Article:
To keep an eye on the battery I mounted a digital
voltmeter along with a switch mounted in a brushed aluminium
enclosure I made in my workshop. The enclosure was then mounted via
a couple of small self tappers on top of the front shelf just behind
the middle storage bin. In this position it can be seen from
virtually anywhere within the camper. The wiring is plumbed into the
cables feeding the front light. These digital voltmeters are
available from most caravan accessory places for around $30; or,
like me you can source one from China on ebay for around $5.
The single 12volt socket mounted in the
cupboard at the foot of the bed was inadequate for our usage as
most electrical items we have are 12volt and of course the plug
tends to disconnect on occasions when lifting the bed. To solve
the problem I mounted a twin surface mount socket over the
original socket cutout and oriented it east/west so accidental
disconnects are no longer a problem. These sockets are also
available on ebay in a plethora of configurations from quad
sockets to twins with twin USB sockets and even one with a built
in digital voltmeter.
I invested in a TV signal finder and mounted
it in front of the three drawer cupboard just inside the door
with Velcro so I can see it when adjusting the antenna. That
saves me running inside all the time to check the LEDs or having
to disconnect it once the antenna is adjusted if used outside..
This one works on a nine volt battery which goes flat pretty
quick if I forget to turn it off (every time so far). To solve
the problem I bought a 9 volt battery clip with flying leads
from Jaycar, clipped it to the signal finderís battery clip and
soldered a 150 ohm resistor to the end of the positive lead.
Rather than hardwire the unit I soldered a 12 volt plug to the
end of the exiting leads and mounted a dual lighter/USB socket
just underneath the signal finder to plug it in to. Using the
USB sockets I can also charge mobiles and tablets from there as
well. When attaching the battery clip to the signal finders clip
the exiting wires will be reversed so negative Ė red and
positive = black, just something to remember if you wonder why
it ainít working.
Running out of water in the middle of nowhere
isnít much fun so I invested in a water flow meter. Easy to use
just fill the tank and zero the meter. The meter reads off the
litres flowing through the tap/pipes, very accurately I might
add, so you know when you are getting near the bottom of the
tank. Available on ebay for around $70-$80, or from Futurlec for
$35, which is where I sourced mine.
The inside lighting is abysmal and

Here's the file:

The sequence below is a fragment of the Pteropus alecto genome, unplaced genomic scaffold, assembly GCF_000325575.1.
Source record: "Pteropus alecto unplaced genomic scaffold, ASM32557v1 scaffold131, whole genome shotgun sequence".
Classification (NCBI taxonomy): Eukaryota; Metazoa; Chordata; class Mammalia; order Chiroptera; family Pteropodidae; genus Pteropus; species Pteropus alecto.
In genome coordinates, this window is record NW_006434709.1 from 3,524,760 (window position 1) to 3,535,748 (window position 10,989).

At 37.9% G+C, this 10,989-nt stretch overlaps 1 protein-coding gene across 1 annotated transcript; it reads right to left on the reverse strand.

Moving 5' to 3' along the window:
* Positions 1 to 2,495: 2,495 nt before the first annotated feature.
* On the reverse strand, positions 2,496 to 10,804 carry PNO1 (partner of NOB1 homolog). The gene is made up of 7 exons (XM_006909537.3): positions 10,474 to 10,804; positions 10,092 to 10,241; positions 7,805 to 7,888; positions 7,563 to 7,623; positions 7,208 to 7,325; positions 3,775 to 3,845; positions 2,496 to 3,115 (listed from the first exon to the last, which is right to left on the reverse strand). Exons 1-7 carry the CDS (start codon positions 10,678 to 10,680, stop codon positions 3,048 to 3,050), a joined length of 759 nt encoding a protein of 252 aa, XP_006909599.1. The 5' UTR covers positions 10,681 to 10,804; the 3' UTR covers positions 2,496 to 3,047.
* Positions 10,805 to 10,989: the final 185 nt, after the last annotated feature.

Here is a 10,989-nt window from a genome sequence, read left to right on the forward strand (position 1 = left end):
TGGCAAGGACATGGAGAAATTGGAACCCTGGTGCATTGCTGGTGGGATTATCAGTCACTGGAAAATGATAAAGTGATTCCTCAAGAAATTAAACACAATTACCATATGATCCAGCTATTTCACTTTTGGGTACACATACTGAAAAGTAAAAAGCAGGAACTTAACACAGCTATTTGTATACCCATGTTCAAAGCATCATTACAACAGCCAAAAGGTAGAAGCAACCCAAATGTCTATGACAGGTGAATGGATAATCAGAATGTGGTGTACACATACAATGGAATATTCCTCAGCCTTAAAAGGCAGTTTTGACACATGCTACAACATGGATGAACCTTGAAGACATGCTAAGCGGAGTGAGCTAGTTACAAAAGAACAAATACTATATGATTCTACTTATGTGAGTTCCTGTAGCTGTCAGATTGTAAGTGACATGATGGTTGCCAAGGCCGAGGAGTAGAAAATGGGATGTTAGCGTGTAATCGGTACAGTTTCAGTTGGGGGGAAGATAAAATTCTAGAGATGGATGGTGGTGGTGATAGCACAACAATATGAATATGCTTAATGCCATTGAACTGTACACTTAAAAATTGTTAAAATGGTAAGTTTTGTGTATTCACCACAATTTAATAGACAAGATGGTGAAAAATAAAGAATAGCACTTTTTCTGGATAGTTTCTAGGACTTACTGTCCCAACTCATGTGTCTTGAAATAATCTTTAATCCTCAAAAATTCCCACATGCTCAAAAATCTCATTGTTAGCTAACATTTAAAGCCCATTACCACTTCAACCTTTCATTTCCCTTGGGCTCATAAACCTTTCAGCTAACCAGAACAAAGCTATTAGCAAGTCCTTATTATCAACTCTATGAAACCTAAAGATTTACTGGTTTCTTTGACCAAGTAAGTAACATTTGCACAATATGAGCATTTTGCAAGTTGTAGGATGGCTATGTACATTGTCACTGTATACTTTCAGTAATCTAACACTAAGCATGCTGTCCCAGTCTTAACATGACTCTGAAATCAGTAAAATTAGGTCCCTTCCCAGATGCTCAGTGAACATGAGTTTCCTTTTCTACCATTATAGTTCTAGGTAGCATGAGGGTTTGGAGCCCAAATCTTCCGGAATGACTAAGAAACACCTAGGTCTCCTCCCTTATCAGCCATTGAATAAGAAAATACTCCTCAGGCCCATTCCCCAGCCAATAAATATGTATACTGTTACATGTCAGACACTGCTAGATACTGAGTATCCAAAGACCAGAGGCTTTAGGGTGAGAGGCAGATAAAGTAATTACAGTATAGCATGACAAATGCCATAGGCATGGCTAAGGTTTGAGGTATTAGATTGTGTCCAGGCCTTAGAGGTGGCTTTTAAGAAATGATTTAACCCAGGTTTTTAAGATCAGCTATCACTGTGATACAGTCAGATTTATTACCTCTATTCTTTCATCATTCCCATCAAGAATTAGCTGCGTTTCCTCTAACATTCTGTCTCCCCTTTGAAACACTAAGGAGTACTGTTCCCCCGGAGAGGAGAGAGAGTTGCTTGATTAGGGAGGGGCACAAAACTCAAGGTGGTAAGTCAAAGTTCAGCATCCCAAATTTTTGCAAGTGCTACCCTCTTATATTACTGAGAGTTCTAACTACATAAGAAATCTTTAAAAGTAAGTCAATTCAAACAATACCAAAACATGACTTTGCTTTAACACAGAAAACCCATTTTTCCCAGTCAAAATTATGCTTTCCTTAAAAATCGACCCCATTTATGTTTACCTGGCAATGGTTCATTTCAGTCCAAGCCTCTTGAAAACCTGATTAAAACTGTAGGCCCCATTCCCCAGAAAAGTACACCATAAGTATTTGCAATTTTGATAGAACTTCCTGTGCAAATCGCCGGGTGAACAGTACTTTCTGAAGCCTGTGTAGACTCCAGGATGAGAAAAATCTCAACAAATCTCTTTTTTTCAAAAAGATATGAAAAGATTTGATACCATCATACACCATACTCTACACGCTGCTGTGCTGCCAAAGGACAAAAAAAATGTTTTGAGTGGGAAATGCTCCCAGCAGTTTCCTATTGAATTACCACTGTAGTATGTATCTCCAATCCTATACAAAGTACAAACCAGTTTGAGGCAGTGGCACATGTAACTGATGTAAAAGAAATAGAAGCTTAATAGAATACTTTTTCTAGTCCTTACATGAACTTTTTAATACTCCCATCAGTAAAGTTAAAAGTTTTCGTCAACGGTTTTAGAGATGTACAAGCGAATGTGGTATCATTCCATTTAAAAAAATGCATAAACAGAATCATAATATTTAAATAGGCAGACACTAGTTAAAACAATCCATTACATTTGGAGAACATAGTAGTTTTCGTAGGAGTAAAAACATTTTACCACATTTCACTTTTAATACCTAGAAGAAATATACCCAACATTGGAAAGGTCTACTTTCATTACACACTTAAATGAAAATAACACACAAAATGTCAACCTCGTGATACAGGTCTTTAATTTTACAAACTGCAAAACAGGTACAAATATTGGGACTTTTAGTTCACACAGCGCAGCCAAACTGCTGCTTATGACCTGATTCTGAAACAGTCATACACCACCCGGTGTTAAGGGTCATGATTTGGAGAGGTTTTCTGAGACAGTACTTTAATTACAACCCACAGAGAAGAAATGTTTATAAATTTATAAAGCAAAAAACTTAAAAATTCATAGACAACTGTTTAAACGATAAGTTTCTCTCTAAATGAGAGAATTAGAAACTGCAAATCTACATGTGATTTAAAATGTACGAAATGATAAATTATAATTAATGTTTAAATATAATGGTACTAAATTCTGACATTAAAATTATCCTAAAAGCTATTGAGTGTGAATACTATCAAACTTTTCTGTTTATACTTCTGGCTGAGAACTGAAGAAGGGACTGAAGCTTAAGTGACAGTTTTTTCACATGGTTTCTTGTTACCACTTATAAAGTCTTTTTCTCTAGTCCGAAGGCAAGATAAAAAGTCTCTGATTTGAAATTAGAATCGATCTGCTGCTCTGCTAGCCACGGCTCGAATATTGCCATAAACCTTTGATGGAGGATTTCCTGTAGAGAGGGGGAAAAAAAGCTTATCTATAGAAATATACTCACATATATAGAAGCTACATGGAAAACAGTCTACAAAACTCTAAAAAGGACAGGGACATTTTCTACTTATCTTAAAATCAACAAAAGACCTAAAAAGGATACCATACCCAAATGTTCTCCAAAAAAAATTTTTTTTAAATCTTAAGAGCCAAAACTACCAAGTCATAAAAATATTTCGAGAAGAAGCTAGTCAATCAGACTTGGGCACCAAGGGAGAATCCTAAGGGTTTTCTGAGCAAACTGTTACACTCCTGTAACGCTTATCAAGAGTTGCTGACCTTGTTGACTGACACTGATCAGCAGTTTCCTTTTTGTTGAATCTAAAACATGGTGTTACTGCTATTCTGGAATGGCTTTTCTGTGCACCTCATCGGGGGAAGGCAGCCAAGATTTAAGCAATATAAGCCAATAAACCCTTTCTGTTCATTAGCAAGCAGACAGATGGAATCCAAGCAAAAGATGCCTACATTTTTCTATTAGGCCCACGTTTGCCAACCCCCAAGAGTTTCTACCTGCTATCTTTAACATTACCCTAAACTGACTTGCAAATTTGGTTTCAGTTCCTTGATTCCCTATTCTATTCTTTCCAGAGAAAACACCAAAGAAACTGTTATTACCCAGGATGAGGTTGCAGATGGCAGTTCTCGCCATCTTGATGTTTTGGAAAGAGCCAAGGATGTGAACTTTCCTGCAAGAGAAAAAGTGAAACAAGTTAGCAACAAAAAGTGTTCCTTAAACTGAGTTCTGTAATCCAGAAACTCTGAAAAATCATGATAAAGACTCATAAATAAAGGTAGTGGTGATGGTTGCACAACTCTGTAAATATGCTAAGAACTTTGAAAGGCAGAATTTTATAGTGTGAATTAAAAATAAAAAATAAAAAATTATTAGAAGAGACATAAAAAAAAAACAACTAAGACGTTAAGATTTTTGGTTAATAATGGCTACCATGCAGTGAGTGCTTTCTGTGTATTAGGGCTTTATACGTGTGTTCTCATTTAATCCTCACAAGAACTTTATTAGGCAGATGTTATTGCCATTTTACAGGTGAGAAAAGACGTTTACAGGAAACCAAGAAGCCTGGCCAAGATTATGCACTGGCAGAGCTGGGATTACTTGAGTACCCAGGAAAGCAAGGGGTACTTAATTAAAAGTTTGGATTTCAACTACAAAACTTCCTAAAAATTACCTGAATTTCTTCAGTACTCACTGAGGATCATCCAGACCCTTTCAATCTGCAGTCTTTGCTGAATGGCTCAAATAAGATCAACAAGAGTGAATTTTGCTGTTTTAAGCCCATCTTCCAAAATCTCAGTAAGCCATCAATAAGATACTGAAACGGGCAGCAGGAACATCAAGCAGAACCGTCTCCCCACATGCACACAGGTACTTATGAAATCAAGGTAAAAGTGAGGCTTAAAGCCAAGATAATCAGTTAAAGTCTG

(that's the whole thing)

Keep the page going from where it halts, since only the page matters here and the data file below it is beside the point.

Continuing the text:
the standard incandescent bulbs tend to eat up the amps.
You can replace both the bayonet and festoon bulbs with
LED substitutes but itís pretty much a waste of time due
to the relatively low height of the lights. Instead I
installed an LED bar light on the rear roof section
about 600mm from the apex. The cables were run through a
square plastic conduit down to a miniature switch I
mounted in the standard light fitting. The standard
lights arenít used anymore as the overhead LED provides
more than enough illumination anywhere inside the
camper.. The roof angle, white backing and height of the
light mean only a small unit is required and the power
consumption is next to nothing.
Manufacturers donít appear to understand the
vagaries of voltage drop over lengthy cable runs and as a
consequence tend to run puny wires from the fridge to the seven
pin plug. I tore the original wire out, replaced it with 50 amp
figure eight from Repco, connected it to an Anderson plug at the
front and the other end to a Fridge Switch mounted behind the
fridge which in turn is connected to the fridge. Obviously an
Anderson socket is required on the vehicle also. Fridge Switches
are also available on ebay for around $65 and are worth their
weight in cold, if youíll excuse the pun! The Fridge Switch
senses movement so when the vehicle is in motion the Fridge
Switch activates. Stationary and the Fridge Switch deactivates.
Saves on flat batteries and also saves having to wire up to the
vehicles accessories loom.
On the rear bumper I mounted a Merit socket for
the solar panel and an Anderson socket for the genny. There is also
a Merit socket mounted at front so regardless of camper orientation
to the sun I can place the solar panel in the best position for best
effect. PVC drain pipe can be heated with a heat gun and fashioned
into pretty well any shape you like. Just cut and flatten the PVC
sheet, sketch the shape, cut, heat and bend. Corners can be sealed
with silicon to weatherproof.
The solar panel is a semi flexible unit I
bought on ebay; however, three corners were damaged in the post
making it unsuitable for a roof mount so I straightened the
panel as best I could and mounted it to a piece of 9mm lacquered
marine ply. It weighs considerably less than a fold up panel and
is stored on a couple of brackets I installed under the bed over
top of the pull out drawer.
thanks to Tony Hothersall
for sharing his ideas